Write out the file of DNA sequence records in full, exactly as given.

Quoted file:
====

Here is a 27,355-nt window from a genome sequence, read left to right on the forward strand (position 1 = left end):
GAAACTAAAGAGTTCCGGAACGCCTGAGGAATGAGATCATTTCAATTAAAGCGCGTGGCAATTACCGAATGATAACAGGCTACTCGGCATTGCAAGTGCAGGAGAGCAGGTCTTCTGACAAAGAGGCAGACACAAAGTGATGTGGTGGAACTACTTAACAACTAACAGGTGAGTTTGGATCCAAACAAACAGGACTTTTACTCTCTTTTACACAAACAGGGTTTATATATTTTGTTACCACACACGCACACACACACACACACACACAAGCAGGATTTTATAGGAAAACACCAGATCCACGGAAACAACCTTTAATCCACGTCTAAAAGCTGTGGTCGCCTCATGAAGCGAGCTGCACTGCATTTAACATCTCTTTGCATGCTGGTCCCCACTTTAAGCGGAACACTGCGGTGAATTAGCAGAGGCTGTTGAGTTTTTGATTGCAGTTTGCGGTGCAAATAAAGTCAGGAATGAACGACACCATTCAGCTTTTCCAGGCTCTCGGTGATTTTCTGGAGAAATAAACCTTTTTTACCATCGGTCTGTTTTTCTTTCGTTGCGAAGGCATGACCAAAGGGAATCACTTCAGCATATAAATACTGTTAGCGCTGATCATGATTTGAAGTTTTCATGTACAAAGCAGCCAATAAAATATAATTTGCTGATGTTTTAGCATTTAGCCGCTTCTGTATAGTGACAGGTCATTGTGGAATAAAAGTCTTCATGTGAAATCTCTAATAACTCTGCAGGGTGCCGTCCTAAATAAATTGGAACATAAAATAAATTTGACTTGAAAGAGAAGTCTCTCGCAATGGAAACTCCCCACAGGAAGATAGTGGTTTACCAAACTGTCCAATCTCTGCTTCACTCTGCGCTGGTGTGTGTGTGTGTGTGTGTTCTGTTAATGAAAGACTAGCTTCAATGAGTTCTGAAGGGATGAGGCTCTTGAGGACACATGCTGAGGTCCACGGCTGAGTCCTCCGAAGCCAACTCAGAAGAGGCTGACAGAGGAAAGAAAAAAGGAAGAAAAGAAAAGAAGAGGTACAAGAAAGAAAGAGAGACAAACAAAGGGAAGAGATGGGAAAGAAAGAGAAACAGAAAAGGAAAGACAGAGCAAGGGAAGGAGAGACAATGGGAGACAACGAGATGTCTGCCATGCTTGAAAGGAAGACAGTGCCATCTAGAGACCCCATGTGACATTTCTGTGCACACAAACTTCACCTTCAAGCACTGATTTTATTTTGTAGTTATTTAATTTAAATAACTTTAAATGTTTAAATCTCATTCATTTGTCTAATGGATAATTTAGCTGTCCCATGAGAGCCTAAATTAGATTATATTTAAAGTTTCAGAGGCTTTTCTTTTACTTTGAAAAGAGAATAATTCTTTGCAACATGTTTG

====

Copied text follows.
Here is a 27,355-nt window from a genome sequence, read left to right on the forward strand (position 1 = left end):
GAAACTAAAGAGTTCCGGAACGCCTGAGGAATGAGATCATTTCAATTAAAGCGCGTGGCAATTACCGAATGATAACAGGCTACTCGGCATTGCAAGTGCAGGAGAGCAGGTCTTCTGACAAAGAGGCAGACACAAAGTGATGTGGTGGAACTACTTAACAACTAACAGGTGAGTTTGGATCCAAACAAACAGGACTTTTACTCTCTTTTACACAAACAGGGTTTATATATTTTGTTACCACACACGCACACACACACACACACACACAAGCAGGATTTTATAGGAAAACACCAGATCCACGGAAACAACCTTTAATCCACGTCTAAAAGCTGTGGTCGCCTCATGAAGCGAGCTGCACTGCATTTAACATCTCTTTGCATGCTGGTCCCCACTTTAAGCGGAACACTGCGGTGAATTAGCAGAGGCTGTTGAGTTTTTGATTGCAGTTTGCGGTGCAAATAAAGTCAGGAATGAACGACACCATTCAGCTTTTCCAGGCTCTCGGTGATTTTCTGGAGAAATAAACCTTTTTTACCATCGGTCTGTTTTTCTTTCGTTGCGAAGGCATGACCAAAGGGAATCACTTCAGCATATAAATACTGTTAGCGCTGATCATGATTTGAAGTTTTCATGTACAAAGCAGCCAATAAAATATAATTTGCTGATGTTTTAGCATTTAGCCGCTTCTGTATAGTGACAGGTCATTGTGGAATAAAAGTCTTCATGTGAAATCTCTAATAACTCTGCAGGGTGCCGTCCTAAATAAATTGGAACATAAAATAAATTTGACTTGAAAGAGAAGTCTCTCGCAATGGAAACTCCCCACAGGAAGATAGTGGTTTACCAAACTGTCCAATCTCTGCTTCACTCTGCGCTGGTGTGTGTGTGTGTGTGTGTTCTGTTAATGAAAGACTAGCTTCAATGAGTTCTGAAGGGATGAGGCTCTTGAGGACACATGCTGAGGTCCACGGCTGAGTCCTCCGAAGCCAACTCAGAAGAGGCTGACAGAGGAAAGAAAAAAGGAAGAAAAGAAAAGAAGAGGTACAAGAAAGAAAGAGAGACAAACAAAGGGAAGAGATGGGAAAGAAAGAGAAACAGAAAAGGAAAGACAGAGCAAGGGAAGGAGAGACAATGGGAGACAACGAGATGTCTGCCATGCTTGAAAGGAAGACAGTGCCATCTAGAGACCCCATGTGACATTTCTGTGCACACAAACTTCACCTTCAAGCACTGATTTTATTTTGTAGTTATTTAATTTAAATAACTTTAAATGTTTAAATCTCATTCATTTGTCTAATGGATAATTTAGCTGTCCCATGAGAGCCTAAATTAGATTATATTTAAAGTTTCAGAGGCTTTTCTTTTACTTTGAAAAGAGAATAATTCTTTGCAACATGTTTG